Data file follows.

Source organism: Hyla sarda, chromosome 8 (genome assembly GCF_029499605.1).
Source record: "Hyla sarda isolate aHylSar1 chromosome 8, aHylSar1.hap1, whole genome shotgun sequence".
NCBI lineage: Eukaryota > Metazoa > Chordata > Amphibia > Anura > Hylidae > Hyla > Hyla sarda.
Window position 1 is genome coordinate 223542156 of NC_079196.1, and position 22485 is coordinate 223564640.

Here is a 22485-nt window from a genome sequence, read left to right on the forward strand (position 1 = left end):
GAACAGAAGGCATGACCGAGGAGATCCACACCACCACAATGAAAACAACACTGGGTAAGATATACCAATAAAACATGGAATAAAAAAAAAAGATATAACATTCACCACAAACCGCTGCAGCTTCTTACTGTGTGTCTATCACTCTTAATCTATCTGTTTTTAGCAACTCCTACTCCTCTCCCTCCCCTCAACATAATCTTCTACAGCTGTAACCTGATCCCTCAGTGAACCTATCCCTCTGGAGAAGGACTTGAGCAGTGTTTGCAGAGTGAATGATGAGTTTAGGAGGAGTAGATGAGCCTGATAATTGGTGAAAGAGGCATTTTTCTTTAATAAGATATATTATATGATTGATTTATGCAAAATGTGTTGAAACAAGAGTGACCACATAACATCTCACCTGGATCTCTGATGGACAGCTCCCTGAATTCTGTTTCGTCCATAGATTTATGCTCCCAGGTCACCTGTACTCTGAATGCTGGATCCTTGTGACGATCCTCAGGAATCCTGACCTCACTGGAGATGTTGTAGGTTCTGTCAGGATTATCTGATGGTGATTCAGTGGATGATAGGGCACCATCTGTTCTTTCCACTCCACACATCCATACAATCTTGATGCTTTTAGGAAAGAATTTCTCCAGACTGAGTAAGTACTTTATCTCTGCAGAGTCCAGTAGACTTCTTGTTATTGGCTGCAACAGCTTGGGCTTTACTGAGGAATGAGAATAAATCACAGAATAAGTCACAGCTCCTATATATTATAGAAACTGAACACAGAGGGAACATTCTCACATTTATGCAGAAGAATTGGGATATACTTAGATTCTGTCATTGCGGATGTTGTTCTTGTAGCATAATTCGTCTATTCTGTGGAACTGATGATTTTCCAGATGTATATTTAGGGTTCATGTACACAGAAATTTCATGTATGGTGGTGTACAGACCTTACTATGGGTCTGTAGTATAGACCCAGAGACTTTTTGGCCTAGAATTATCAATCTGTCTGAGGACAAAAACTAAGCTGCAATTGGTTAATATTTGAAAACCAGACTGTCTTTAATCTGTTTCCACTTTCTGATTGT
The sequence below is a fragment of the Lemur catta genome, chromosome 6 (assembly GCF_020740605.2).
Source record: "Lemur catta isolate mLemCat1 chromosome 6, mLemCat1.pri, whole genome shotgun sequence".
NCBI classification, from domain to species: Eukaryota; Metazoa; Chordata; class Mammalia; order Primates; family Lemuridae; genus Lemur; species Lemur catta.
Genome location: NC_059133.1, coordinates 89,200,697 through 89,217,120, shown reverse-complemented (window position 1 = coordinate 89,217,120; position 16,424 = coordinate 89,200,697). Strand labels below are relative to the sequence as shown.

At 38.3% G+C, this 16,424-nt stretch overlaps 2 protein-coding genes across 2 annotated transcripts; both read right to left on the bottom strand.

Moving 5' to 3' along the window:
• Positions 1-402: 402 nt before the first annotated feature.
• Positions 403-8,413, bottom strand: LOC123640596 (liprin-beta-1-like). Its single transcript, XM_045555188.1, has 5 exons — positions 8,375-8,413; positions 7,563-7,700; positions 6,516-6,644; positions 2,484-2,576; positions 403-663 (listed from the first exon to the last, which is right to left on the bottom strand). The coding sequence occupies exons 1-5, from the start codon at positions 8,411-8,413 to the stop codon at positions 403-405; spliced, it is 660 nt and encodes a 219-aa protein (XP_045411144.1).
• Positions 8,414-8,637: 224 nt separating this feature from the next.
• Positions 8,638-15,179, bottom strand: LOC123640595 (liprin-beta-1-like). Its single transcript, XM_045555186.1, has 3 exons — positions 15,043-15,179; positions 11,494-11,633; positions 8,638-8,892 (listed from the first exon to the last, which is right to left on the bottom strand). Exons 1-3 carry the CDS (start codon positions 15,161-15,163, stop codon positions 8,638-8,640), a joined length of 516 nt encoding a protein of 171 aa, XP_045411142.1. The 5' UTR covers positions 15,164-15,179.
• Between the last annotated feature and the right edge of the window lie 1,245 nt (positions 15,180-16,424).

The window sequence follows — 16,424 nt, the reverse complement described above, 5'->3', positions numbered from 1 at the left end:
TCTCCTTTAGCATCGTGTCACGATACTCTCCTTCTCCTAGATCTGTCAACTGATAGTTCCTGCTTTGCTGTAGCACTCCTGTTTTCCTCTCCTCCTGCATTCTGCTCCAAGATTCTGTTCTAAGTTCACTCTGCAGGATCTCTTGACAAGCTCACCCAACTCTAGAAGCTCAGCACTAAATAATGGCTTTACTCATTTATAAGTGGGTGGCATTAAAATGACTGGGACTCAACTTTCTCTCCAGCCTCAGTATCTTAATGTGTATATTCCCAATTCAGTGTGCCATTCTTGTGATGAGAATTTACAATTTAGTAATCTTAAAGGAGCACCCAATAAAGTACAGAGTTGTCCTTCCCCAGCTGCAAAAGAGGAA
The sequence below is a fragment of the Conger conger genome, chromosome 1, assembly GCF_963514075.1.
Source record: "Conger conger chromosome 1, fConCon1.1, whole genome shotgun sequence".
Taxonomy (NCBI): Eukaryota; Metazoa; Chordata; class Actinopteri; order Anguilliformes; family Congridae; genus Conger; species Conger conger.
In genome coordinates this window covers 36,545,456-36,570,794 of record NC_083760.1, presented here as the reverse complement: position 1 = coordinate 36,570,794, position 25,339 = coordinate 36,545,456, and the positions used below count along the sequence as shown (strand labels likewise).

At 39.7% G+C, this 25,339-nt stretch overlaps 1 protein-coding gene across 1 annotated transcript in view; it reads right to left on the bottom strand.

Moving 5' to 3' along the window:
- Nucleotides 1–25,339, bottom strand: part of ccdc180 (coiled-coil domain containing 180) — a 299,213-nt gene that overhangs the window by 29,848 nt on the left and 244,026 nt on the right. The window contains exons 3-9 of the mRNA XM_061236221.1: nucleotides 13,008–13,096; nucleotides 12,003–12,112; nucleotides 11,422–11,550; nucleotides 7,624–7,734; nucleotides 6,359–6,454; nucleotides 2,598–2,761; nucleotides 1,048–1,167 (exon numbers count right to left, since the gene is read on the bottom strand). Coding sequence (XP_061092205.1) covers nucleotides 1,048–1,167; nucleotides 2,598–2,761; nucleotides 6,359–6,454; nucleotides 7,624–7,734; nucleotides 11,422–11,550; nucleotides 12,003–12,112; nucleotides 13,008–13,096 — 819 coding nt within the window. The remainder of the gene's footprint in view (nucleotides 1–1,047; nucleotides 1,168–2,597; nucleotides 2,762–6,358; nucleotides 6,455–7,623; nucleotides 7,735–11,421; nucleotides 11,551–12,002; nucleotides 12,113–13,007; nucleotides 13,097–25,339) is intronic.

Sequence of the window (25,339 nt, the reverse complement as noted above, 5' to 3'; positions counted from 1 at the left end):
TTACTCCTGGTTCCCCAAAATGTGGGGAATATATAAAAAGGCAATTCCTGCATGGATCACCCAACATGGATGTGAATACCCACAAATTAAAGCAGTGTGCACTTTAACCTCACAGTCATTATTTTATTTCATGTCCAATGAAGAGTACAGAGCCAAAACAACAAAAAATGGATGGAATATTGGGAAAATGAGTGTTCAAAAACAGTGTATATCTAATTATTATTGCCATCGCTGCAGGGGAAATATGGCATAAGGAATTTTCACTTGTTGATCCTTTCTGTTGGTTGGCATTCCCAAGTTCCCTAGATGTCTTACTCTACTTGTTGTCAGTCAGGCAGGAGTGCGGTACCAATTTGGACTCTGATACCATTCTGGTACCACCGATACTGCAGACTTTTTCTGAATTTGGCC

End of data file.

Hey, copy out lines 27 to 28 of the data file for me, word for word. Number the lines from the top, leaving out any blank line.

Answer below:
Sequence of the window (25,339 nt, the reverse complement as noted above, 5' to 3'; positions counted from 1 at the left end):
TTACTCCTGGTTCCCCAAAATGTGGGGAATATATAAAAAGGCAATTCCTGCATGGATCACCCAACATGGATGTGAATACCCACAAATTAAAGCAGTGTGCACTTTAACCTCACAGTCATTATTTTATTTCATGTCCAATGAAGAGTACAGAGCCAAAACAACAAAAAATGGATGGAATATTGGGAAAATGAGTGTTCAAAAACAGTGTATATCTAATTATTATTGCCATCGCTGCAGGGGAAATATGGCATAAGGAATTTTCACTTGTTGATCCTTTCTGTTGGTTGGCATTCCCAAGTTCCCTAGATGTCTTACTCTACTTGTTGTCAGTCAGGCAGGAGTGCGGTACCAATTTGGACTCTGATACCATTCTGGTACCACCGATACTGCAGACTTTTTCTGAATTTGGCC